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8 thoughts on “rule-of-78s-loan-calculator

  1. It is very helpful to be able to change the date format, thank you – would it also be possible to change the financial year format – presently this shows as calendar year but we need financial year July to June. Also, being able to set the commencement date would be beneficial – in this case, the calculator has assumed that the first payment date will be the 1st of June when it will actually be commencing in May.

    • The amortization schedule calculator will allow you to set the loan date and the first payment date. The Rule-of-78s is an option under Amortization Method

      And this is where I get to plug one of the commercial programs. 🙂

      The C-Value! program will let you save a schedule and let you change the start of the fiscal year. Same for SolveIT!. They are $19.95 and $24.95 respectively.

      • I USED THE AMORTIZATION SCHEDULE SO I COULD GET THE EXACT PAYMENT DATES I WAS NEEDING FROM 2013, HOWEVER WHEN I DO THAT IT GIVES ME A DIFFERENT AMOUNT FOR THE INTEREST DUE AND TOTAL OF ALL PAYMENTS.
        HOWEVER, THE AMOUNTS ON THE CONTRACT I HAVE MATCH WHAT THE RULE OF 78’S LOAN CALCULATOR GAVE ME

  2. Banks applying this rule are increasing their income in the beginning while constantly reducing lesser to lesser to the following periods. This will impact profitability uniformity to of the loan amount, i.e. good harvest in the start and low return in subsequent years.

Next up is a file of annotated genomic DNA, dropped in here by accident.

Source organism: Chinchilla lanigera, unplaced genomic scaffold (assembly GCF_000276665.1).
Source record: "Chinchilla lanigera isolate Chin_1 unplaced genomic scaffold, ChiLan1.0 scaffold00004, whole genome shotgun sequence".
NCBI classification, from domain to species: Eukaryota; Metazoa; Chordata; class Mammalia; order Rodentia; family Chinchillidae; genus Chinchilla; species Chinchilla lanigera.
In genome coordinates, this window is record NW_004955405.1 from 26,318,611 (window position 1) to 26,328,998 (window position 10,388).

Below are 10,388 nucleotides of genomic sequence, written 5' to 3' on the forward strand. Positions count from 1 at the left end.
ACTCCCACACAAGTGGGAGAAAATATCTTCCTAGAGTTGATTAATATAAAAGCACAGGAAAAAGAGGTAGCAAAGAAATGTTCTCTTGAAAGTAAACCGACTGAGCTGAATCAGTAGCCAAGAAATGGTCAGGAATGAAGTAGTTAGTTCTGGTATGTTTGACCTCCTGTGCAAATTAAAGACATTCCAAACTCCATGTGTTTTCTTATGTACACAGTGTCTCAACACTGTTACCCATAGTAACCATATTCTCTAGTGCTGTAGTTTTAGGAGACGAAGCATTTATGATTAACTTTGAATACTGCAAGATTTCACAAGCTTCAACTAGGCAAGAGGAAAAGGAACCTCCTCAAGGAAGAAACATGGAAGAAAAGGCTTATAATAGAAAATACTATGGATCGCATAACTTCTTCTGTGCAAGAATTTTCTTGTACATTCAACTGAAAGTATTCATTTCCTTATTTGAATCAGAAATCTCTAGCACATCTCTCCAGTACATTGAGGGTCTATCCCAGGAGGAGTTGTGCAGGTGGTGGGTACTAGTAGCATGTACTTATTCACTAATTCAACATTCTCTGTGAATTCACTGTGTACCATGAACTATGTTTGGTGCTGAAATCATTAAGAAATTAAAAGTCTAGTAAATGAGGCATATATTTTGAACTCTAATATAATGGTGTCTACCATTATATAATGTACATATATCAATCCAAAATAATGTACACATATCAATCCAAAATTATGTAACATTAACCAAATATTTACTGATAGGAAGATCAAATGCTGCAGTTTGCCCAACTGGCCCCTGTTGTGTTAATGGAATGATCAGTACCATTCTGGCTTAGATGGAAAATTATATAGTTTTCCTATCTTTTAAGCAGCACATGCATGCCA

3. The above number looks like constant instalment

  4. How do I show how someone can take years off their mortgage by paying their payment 5 days early. How much will they save. I can’t adjust dates of payments?

    • You wouldn’t be able to do that with this calculator. You could use this one, the Ultimate Financial Calculator as it will let you set any date for any payment.

      Interesting that you brought this idea up. I was thinking about this exact thing last week and in fact I was going to do the calculation and perhaps write up a brief post for The Reading Room. The one thing I realized however is this – say the payments are due on the 10th of each month. It’s not enough to pay every payment on the 5th of the month. If you do that, then only the first payment is 5 days early. The subsequent payment still have a full period of interest that will have accrued and there won’t be any savings, even though you may have paid the lender early.

      I would be interested to know what you discover.

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